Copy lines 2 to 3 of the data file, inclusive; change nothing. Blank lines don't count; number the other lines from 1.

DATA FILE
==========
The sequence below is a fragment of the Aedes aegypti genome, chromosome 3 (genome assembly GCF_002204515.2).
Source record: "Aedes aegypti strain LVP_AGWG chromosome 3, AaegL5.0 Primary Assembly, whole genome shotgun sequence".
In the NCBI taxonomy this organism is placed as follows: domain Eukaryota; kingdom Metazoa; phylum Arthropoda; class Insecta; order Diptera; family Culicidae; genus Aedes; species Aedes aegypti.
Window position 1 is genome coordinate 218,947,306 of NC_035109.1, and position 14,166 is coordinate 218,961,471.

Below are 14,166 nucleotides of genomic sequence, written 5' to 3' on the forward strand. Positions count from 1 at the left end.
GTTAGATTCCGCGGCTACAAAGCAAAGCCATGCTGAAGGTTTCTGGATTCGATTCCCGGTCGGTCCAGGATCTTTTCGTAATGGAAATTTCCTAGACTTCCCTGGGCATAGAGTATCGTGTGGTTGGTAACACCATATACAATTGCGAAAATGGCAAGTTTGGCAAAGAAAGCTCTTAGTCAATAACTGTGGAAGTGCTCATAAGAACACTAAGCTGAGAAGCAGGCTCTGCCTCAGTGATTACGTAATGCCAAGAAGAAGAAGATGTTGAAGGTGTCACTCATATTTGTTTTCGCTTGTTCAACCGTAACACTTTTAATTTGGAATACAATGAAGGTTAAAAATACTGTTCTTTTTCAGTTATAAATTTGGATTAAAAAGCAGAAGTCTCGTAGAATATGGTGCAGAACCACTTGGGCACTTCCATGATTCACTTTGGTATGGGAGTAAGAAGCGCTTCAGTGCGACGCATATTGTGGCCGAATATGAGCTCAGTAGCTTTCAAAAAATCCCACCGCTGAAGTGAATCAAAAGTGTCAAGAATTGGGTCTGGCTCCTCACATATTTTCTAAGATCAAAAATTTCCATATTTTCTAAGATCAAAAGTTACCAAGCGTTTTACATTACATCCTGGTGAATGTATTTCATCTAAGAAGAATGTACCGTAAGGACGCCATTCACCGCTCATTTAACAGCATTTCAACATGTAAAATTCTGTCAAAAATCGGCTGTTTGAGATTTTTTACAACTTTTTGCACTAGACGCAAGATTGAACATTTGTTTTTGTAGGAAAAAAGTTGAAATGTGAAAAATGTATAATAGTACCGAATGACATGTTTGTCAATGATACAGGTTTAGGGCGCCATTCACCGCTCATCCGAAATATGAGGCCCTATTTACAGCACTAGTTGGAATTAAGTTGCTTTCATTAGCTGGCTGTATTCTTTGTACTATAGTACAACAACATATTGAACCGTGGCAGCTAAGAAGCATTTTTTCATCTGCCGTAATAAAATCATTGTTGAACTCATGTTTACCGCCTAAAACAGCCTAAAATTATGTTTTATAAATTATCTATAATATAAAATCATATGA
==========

Source record: "Aedes aegypti strain LVP_AGWG chromosome 3, AaegL5.0 Primary Assembly, whole genome shotgun sequence".
In the NCBI taxonomy this organism is placed as follows: domain Eukaryota; kingdom Metazoa; phylum Arthropoda; class Insecta; order Diptera; family Culicidae; genus Aedes; species Aedes aegypti.